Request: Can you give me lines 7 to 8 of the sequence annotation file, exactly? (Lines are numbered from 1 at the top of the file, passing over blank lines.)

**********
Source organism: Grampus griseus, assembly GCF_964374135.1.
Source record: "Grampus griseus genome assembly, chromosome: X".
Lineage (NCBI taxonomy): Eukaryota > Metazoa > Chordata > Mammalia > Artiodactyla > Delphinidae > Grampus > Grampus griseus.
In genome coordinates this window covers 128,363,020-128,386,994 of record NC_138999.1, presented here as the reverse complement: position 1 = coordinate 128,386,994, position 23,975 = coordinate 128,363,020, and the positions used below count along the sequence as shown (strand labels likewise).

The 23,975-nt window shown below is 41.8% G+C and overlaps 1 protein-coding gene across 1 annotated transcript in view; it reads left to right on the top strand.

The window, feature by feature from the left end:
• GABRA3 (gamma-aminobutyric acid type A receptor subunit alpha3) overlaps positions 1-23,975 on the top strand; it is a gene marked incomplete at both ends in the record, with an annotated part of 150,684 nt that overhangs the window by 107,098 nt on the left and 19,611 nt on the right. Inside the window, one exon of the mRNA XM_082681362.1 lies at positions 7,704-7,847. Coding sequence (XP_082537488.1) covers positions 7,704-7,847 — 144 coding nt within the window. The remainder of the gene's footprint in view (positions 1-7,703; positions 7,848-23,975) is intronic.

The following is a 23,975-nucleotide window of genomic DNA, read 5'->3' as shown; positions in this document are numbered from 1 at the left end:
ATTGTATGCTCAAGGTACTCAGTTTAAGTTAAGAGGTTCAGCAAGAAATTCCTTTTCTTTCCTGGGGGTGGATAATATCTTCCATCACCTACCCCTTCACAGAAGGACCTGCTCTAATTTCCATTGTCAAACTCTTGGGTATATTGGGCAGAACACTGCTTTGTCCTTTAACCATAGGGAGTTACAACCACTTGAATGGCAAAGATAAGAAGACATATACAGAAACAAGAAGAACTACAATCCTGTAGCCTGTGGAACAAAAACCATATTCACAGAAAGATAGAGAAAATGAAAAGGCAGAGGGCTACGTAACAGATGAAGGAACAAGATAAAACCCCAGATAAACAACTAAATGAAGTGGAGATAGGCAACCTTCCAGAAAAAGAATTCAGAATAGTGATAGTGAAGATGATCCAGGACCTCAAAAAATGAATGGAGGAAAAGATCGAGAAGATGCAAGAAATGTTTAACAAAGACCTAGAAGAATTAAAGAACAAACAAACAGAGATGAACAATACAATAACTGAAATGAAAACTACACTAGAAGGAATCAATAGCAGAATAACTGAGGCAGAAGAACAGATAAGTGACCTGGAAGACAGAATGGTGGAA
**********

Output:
• GABRA3 (gamma-aminobutyric acid type A receptor subunit alpha3) overlaps positions 1-23,975 on the top strand; it is a gene marked incomplete at both ends in the record, with an annotated part of 150,684 nt that overhangs the window by 107,098 nt on the left and 19,611 nt on the right. Inside the window, one exon of the mRNA XM_082681362.1 lies at positions 7,704-7,847. Coding sequence (XP_082537488.1) covers positions 7,704-7,847 — 144 coding nt within the window. The remainder of the gene's footprint in view (positions 1-7,703; positions 7,848-23,975) is intronic.

The following is a 23,975-nucleotide window of genomic DNA, read 5'->3' as shown; positions in this document are numbered from 1 at the left end: